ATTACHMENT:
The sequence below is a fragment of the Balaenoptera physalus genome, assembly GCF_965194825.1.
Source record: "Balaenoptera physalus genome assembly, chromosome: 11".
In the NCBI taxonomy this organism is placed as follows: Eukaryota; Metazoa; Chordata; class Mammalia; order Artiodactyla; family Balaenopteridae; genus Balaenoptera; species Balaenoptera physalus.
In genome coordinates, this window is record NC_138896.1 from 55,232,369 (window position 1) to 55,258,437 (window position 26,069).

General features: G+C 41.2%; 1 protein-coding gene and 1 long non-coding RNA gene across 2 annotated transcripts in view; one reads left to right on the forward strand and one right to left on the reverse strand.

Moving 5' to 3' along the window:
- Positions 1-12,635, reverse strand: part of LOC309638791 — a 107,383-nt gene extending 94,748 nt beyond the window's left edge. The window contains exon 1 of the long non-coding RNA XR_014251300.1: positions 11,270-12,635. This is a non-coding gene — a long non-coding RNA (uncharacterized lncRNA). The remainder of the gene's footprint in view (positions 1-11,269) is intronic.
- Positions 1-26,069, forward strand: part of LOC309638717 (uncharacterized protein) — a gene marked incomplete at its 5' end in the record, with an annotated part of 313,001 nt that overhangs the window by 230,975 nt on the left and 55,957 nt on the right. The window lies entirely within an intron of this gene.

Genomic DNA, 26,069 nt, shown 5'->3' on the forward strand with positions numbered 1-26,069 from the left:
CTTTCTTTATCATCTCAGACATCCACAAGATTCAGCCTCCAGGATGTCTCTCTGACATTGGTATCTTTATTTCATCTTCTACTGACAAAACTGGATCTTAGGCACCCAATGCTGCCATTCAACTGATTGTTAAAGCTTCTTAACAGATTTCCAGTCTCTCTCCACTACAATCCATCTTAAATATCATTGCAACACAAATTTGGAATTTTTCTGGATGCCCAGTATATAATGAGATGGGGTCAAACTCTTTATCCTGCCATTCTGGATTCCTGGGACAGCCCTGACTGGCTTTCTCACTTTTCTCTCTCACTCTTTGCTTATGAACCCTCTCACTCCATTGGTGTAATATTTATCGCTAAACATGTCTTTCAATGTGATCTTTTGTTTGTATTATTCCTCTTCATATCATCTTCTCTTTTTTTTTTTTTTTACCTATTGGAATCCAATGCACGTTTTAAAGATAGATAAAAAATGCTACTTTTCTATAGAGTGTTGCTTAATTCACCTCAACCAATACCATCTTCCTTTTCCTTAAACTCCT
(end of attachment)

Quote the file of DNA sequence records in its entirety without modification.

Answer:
The sequence below is a fragment of the Balaenoptera physalus genome, assembly GCF_965194825.1.
Source record: "Balaenoptera physalus genome assembly, chromosome: 11".
In the NCBI taxonomy this organism is placed as follows: Eukaryota; Metazoa; Chordata; class Mammalia; order Artiodactyla; family Balaenopteridae; genus Balaenoptera; species Balaenoptera physalus.
In genome coordinates, this window is record NC_138896.1 from 55,232,369 (window position 1) to 55,258,437 (window position 26,069).

General features: G+C 41.2%; 1 protein-coding gene and 1 long non-coding RNA gene across 2 annotated transcripts in view; one reads left to right on the forward strand and one right to left on the reverse strand.

Moving 5' to 3' along the window:
- Positions 1-12,635, reverse strand: part of LOC309638791 — a 107,383-nt gene extending 94,748 nt beyond the window's left edge. The window contains exon 1 of the long non-coding RNA XR_014251300.1: positions 11,270-12,635. This is a non-coding gene — a long non-coding RNA (uncharacterized lncRNA). The remainder of the gene's footprint in view (positions 1-11,269) is intronic.
- Positions 1-26,069, forward strand: part of LOC309638717 (uncharacterized protein) — a gene marked incomplete at its 5' end in the record, with an annotated part of 313,001 nt that overhangs the window by 230,975 nt on the left and 55,957 nt on the right. The window lies entirely within an intron of this gene.

Genomic DNA, 26,069 nt, shown 5'->3' on the forward strand with positions numbered 1-26,069 from the left:
CTTTCTTTATCATCTCAGACATCCACAAGATTCAGCCTCCAGGATGTCTCTCTGACATTGGTATCTTTATTTCATCTTCTACTGACAAAACTGGATCTTAGGCACCCAATGCTGCCATTCAACTGATTGTTAAAGCTTCTTAACAGATTTCCAGTCTCTCTCCACTACAATCCATCTTAAATATCATTGCAACACAAATTTGGAATTTTTCTGGATGCCCAGTATATAATGAGATGGGGTCAAACTCTTTATCCTGCCATTCTGGATTCCTGGGACAGCCCTGACTGGCTTTCTCACTTTTCTCTCTCACTCTTTGCTTATGAACCCTCTCACTCCATTGGTGTAATATTTATCGCTAAACATGTCTTTCAATGTGATCTTTTGTTTGTATTATTCCTCTTCATATCATCTTCTCTTTTTTTTTTTTTTTACCTATTGGAATCCAATGCACGTTTTAAAGATAGATAAAAAATGCTACTTTTCTATAGAGTGTTGCTTAATTCACCTCAACCAATACCATCTTCCTTTTCCTTAAACTCCT